7 September 2012
Norman Pagett writes:
“Seven percent growth may seem high, but for China, which had double-digit growth for 20 years, it really means bad news,” said Li Cheng, a China expert from the Brookings Institute. He said there was risk of millions of layoffs which could spark “the largest crisis in (Communist China’s) history because it may cause revolution.”
China has fallen into the same economic trap as the rest of the developed world. A little late perhaps, but it was nevertheless inevitable.
Like those in the west, China’s leaders listened to economists who told them that the route to prosperity was to suck in materials and resources and build factories as fast as possible, hire as many workers as could be hauled in from the fields and retrain them to produce the cheap shiny toys that the prosperous and wealthy westerners were desperate to get hold of.
This they duly did, and the promises of the economists held good. The cash flowed faster and faster, so more workers were hired, more factories were built and more apparent wealth was created. The Chinese were busy passing money to each other with the same delusions of prosperity that we all have.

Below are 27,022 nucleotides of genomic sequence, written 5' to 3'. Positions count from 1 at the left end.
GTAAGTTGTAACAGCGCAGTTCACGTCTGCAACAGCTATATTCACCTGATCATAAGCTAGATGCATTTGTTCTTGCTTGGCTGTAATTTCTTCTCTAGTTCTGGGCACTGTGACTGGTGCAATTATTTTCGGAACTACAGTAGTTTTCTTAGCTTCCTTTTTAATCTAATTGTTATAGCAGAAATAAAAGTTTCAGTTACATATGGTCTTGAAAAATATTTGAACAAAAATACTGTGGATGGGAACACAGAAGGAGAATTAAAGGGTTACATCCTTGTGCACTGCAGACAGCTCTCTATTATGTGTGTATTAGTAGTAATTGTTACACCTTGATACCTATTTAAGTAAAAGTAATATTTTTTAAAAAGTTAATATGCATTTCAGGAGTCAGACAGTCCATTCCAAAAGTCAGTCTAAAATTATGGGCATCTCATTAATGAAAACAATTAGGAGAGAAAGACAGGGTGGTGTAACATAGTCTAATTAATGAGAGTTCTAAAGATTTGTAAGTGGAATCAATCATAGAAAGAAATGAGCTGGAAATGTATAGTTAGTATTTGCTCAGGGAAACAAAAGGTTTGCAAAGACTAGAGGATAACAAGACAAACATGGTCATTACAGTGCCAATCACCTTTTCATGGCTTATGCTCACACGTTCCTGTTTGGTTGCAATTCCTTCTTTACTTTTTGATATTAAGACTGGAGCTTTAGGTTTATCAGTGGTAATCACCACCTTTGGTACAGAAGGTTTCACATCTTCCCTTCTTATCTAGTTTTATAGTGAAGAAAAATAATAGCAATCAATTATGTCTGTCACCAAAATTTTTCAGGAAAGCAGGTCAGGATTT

Problem is, once that rollercoaster is running, nobody can get off because the system cannot be slowed down or stopped. If it does everybody ends up in a messy heap
But the Chinese rollercoaster is slowing down because the wealthy west is now too poor to buy Chinese goods like they used to. The Chinese model of prosperity has only been in existence for a generation, but already factories are closing down, and uncomprehending workers are wondering what happened. Like the rest of the developed world, prosperity was supposed to be forever. The link to the previous peasant life has been broken, they are city workers with no work, there is no infrastructure to sustain hundreds of millions of non-productive workers long term within Chinese society, and the wealthy west will never again be able to buy what they produce in quantity.
No wonder the Chinese leaders are scared of revolution.